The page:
UK insurance companies lose out on millions in lost revenue
British insurance companies are missing out on revenue from properties in flood risk areas, according to new research from Ordnance Survey. A study by Britain's national mapping agency exposes potential lost profits reaching millions of pounds because properties are inaccurately classified. Following last year's floods, which cost the UK insurance industry an estimated £3 billion, Ordnance Survey conducted analysis of more than 270,000 addresses...
LONDON, July 30, 2008 -- British insurance companies are missing out on revenue from properties in flood risk areas, according to new research¹ from Ordnance Survey. A study by Britain's national mapping agency exposes potential lost profits reaching millions of pounds because properties are inaccurately classified.
Following last year's floods, which cost the UK insurance industry an estimated £3 billion,² Ordnance Survey conducted analysis of more than 270,000 addresses located in Peterborough, Kingston upon Thames and Carlisle. Using OS MasterMap, its large-scale geographic database, and detailed historic data on flooding from the Environment Agency, Ordnance Survey has established that more than a quarter (26.7%) of properties could be inaccurately classified as being at risk of flooding.
"Buildings situated in specific postal‑code areas are often automatically pre-marked as 'at risk from flooding', which our analysis proves is very often not the case in reality," says Sarah Adams, Insurance Sector Manager at Ordnance Survey. "As a result, insurers could be overlooking or offering, uncompetitive quotes for certain addresses, and are losing out on potential revenues. By extrapolating our findings to a national scale, the problem is likely to be costing insurance companies millions of pounds every year in lost opportunities."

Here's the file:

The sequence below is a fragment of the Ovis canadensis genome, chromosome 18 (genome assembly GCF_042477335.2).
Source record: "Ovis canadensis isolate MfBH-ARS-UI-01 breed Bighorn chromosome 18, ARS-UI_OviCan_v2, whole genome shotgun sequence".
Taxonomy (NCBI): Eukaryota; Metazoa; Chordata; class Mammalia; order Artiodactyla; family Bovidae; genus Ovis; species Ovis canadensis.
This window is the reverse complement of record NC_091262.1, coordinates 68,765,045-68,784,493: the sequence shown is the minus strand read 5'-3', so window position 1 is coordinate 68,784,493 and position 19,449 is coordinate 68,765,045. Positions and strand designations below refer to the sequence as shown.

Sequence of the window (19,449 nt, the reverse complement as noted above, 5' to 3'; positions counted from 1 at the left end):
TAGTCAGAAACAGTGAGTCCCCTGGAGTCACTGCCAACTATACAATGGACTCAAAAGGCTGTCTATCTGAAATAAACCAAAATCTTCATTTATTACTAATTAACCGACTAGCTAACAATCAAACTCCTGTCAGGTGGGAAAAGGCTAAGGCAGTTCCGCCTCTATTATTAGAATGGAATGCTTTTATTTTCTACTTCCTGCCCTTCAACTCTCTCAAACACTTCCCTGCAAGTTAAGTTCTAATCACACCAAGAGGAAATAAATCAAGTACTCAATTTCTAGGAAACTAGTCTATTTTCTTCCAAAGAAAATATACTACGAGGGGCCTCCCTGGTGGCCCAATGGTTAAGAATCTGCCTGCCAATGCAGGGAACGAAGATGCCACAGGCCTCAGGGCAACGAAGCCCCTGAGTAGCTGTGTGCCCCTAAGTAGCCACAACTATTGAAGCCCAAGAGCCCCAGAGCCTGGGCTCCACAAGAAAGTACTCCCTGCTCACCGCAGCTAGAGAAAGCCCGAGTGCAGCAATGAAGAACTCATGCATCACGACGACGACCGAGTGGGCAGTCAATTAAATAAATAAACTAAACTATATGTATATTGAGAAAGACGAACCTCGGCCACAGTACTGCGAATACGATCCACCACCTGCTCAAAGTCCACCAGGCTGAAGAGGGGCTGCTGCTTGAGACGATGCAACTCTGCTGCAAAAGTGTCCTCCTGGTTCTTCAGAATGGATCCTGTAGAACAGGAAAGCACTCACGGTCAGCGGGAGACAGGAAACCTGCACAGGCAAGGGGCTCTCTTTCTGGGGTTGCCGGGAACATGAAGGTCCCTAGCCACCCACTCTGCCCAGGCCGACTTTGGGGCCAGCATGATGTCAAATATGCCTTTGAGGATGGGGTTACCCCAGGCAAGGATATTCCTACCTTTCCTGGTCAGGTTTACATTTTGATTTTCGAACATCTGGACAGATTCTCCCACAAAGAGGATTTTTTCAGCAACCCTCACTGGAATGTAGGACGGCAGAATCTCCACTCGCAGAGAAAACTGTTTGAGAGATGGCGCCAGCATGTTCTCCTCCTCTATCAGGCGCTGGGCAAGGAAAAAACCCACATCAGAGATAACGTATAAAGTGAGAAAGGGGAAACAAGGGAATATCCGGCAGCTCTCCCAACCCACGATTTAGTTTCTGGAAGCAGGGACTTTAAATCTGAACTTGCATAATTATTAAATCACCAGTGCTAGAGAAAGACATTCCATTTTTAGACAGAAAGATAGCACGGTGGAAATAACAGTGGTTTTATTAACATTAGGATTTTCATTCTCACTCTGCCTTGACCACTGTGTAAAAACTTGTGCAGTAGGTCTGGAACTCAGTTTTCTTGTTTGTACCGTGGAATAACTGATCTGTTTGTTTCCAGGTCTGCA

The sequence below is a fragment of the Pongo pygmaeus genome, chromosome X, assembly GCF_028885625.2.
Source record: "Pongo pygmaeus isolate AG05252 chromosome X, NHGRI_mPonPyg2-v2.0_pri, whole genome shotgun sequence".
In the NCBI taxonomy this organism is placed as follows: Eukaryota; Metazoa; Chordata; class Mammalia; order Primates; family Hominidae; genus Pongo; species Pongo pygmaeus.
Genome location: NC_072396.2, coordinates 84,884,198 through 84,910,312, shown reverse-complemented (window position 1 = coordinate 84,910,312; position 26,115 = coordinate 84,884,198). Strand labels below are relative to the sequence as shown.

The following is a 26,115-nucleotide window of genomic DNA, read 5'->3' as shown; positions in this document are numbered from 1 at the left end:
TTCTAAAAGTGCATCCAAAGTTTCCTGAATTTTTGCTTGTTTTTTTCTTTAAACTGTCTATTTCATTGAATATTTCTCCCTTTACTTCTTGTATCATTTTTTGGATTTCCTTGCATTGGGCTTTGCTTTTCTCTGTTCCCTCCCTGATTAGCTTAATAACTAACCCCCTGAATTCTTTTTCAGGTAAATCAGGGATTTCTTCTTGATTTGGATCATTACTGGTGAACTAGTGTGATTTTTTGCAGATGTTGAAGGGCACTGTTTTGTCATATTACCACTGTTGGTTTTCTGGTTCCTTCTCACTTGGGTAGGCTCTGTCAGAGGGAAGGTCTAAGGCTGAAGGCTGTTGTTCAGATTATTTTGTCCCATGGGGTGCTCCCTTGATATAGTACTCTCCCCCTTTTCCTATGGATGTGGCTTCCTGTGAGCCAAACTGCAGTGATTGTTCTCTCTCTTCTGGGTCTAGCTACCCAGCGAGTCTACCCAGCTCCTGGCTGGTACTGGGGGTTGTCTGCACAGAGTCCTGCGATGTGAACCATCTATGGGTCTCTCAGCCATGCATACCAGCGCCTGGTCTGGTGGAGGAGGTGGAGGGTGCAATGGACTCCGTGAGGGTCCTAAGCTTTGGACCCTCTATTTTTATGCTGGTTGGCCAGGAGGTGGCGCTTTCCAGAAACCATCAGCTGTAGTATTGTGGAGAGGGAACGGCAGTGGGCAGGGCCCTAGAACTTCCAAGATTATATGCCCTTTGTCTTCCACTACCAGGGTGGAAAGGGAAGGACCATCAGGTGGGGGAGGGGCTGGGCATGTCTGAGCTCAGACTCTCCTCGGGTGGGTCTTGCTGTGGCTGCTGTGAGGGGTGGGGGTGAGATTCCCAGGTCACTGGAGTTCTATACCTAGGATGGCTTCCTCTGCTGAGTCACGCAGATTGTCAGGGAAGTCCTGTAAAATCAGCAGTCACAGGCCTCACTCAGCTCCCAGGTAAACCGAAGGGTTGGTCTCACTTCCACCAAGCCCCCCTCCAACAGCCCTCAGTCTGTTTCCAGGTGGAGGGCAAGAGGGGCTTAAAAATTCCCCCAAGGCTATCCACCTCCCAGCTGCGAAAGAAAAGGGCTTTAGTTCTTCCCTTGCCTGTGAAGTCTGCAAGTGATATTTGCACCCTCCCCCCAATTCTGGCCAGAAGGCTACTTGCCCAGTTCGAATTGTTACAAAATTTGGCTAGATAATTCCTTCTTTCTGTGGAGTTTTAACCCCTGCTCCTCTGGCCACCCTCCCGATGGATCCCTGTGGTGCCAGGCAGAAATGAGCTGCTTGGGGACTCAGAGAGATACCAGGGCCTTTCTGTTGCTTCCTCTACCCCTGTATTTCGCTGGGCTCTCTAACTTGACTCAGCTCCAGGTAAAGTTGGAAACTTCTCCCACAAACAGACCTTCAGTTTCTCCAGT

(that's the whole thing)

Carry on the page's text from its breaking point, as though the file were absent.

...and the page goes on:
At present, many insurance companies are using risk assessment methods that profile buildings based on their postcodes, but this leaves a large margin for error. Even though a property may never have flooded and is at no real risk, they can be penalised simply because they are in the same postcode area as high-risk properties.
However, insurers using geographical information systems (GIS), which focus on analysing individual households rather than postcodes, can better assess the real risks involved and calculate appropriate premiums accordingly. This avoids the problem of low-risk houses being refused insurance or quoted unnecessarily high premiums. GIS users can offer a better deal to customers when many of their competitors are working on inaccurate data.
Digital mapping, such as OS MasterMap, allows insurers to look at each property individually when considering its risk profile. When looking at flood risk, height and the distance from the nearest body of water are among of the primary factors. A detailed map gives the insurers the opportunity to "see" the location of the property in detail and make a better informed decision as to the risk that particular property affords.
OS MasterMap is Ordnance Survey's flagship large‑scale geographic database and was used for the research project. It contains approximately half a billion uniquely identified geographic features and is updated with an average of 5,000 changes every day. It records every fixed feature of Great Britain larger than a few meters, all in one continuous digital map. This creates a detailed database containing the most up‑to‑date information available to insurance companies at just the touch of a button.
Ordnance Survey (www.ordnancesurvey.co.uk) is Great Britain's national mapping agency, providing the most accurate and up-to-date geographic data, relied on by government, business and individuals.
1. Research carried out by Ordnance Survey in June 2008
2. ABI -- SUMMER FLOODS 2007: LEARNING THE LESSONS